One of the most innovative things to come out of the web3 revolution is DAO, or “decentralized autonomous organization.” A DAO is essentially an organization that isn’t controlled by a centralized governance body or a board of directors. Instead, all the decisions within the protocol are made by token holders that use their voting power to vote on various proposals. While DAOs are a pretty cool concept, it might surprise you to know that they had one of the rockiest starts you can ever imagine. So let’s turn back the clock to 2016.
The DAO hack that split Ethereum
In April 2016, the Ethereum community was on cloud nine as “The DAO” was successfully launched. The idea was to create a decentralized hedge fund. DAO members would go through various project proposals and use their DAO tokens to vote on the most promising ones. The projects approved by the DAO would then get the required funding.
While the idea was very cool, there was a severe vulnerability in its underlying code, which led to a devastating $50 million hack in May 2016. The Ethereum community was split on how to react after the hack. Some decided that the best course of action was to fork (or split) the protocol and roll back the events. Essentially, this ensured that the hack never happened. Others disagreed and decided to split from the chain and make Ethereum Classic. The community that remained is Ethereum as we know it today.
The DAO situation today
Post-2020, DAOs have become somewhat of a phenomenon. Let’s take a look at the top 5 DeFi protocols on Ethereum.
These are all billion-dollar protocols that are entirely community-owned. When it comes to DeFi, decentralization is the very ethos of their operational structure. As such, DAO isn’t a “cool to have” but a “must-have.”
So, the obvious question here is, how do DAOs enforce anything? Who oversees things in an organization that has no centralized overseeing authority? The answer – smart contracts.
What are smart contracts?
Smart contracts are at the heart and soul of the multi-billion dollar decentralized application ecosystem, including DeFi and NFT. Smart contracts are automated agreements between multiple parties defined by code executing on the network. There are two things that you need to know about smart contracts:
- They run by themselves without the need for centralized intervention.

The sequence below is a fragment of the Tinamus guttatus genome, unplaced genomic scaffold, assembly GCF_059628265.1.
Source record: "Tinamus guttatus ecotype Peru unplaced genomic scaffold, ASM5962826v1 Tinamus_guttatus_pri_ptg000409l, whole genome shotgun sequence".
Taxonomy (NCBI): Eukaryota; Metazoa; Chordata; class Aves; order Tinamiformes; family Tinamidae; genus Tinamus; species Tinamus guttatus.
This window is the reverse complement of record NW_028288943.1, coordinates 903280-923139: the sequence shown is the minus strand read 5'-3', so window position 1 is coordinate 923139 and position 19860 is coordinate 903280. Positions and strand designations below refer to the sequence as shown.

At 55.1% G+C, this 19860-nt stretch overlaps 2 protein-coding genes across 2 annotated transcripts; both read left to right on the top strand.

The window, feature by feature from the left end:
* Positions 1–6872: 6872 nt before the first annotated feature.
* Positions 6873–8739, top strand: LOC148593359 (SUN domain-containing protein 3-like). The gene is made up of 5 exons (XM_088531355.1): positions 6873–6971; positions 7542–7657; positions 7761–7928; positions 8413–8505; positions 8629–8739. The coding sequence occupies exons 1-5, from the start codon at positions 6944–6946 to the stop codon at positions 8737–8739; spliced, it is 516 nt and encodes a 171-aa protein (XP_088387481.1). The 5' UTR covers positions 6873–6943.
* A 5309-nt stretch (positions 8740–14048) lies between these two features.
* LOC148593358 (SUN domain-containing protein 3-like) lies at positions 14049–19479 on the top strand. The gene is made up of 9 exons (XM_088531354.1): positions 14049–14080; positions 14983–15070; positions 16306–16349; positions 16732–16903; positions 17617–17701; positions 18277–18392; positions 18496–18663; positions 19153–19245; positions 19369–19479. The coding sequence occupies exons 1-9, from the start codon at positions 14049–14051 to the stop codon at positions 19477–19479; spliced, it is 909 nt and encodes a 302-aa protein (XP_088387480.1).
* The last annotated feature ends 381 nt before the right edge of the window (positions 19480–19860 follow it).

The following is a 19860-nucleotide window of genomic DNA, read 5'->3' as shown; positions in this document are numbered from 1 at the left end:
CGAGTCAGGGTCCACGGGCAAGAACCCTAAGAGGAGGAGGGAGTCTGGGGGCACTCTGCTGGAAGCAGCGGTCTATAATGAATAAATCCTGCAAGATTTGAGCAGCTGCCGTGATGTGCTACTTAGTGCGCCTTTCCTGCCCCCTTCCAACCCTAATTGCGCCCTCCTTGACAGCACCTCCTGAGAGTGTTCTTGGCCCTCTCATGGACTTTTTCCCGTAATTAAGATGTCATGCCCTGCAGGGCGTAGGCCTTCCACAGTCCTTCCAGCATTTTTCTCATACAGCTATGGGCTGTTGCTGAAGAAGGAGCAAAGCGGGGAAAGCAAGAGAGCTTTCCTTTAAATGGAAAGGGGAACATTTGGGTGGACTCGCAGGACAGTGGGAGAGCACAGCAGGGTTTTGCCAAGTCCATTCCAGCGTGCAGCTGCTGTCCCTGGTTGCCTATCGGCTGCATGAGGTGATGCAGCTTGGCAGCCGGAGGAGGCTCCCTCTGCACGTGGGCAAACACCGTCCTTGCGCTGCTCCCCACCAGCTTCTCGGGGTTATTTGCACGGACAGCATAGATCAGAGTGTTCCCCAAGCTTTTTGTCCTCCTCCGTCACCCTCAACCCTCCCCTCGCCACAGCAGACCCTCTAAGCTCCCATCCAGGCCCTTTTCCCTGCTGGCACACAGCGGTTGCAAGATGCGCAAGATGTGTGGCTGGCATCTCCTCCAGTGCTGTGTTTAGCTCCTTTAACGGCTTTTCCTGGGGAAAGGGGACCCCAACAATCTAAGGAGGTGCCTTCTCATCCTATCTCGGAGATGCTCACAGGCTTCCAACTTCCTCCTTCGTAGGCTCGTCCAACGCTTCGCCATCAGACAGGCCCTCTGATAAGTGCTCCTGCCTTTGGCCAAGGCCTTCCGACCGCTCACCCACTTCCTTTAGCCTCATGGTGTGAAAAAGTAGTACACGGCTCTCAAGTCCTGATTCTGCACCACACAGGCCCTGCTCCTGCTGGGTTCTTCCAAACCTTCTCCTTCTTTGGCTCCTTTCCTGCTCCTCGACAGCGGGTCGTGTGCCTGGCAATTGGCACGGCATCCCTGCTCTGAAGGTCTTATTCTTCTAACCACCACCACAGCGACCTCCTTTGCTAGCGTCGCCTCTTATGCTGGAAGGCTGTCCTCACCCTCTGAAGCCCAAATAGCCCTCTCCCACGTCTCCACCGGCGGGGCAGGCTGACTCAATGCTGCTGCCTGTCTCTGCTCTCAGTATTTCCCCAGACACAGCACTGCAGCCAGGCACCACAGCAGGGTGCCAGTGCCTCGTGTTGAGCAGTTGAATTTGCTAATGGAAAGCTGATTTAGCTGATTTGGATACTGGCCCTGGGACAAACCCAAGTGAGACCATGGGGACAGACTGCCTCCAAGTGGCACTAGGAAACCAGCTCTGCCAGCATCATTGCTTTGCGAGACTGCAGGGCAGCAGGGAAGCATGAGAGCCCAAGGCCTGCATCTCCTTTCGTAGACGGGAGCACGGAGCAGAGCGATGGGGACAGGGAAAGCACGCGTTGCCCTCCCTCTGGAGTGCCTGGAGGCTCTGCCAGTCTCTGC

- Smart contracts are sequential, meaning every line of code must execute in a proper linear fashion.
The code defined in a smart contract automatically executes when specific criteria are met.
DAOs run on smart contracts. The smart contract establishes the rules with which the DAO must operate. Of course, the rules defined within a smart contract can be changed by the DAO any time they want.
DAOs vs Hierarchical organizations
Businesses currently operate using a hierarchical and vertical organizational structure. Basically, the folks at the top dictate how the organization works. So let’s compare them with DAOs and see how they measure up.
|Decision-making||Decisions made by governance token holders.||Decisions made by the Board of directors or C-Suite and leadership teams|
|Speed of decision making||Slow||Fast (since the number of decision-makers is usually small).|
|Automation||DAOs are autonomous, meaning the underlying smart contract can self-execute without human intervention.||Requires human intervention.|
Moving beyond governance – DAO use cases
Over the last couple of years, we have seen many exciting DAO use cases that went beyond just being a means of DeFi governance. Let’s go through some examples.
In 2021, Sotheby’s put up a rare edition of the US constitution for auction. So a bunch of folks came together to form the “ConstitutionDAO.” They raised a staggering $40 million from 15,000 contributors. Even though they didn’t win the auction, this was one of the best examples of decentralized crowdfunding.
Have you ever wanted to own a Picasso? What if you joined a group and raised enough funds to have joint custody over the Picasso painting? That’s what PleasrDAO does with NFTs. The DAO members have fractional ownership of the collected art pieces.
Created by UK-based Ukrainian activist Alona Shevchenko, UkraineDAO has raised funds to support those affected by the Russia-Ukraine war. Most notably, UkraineDAO auctioned an NFT image of the Ukrainian flag for 2,258 ETH.
DAOs have fully recovered from their rocky start and have now become an accepted governance tool and even a means of social activism. Given the many shortcomings of a centralized structure, DAOs could become more prevalent in the near future.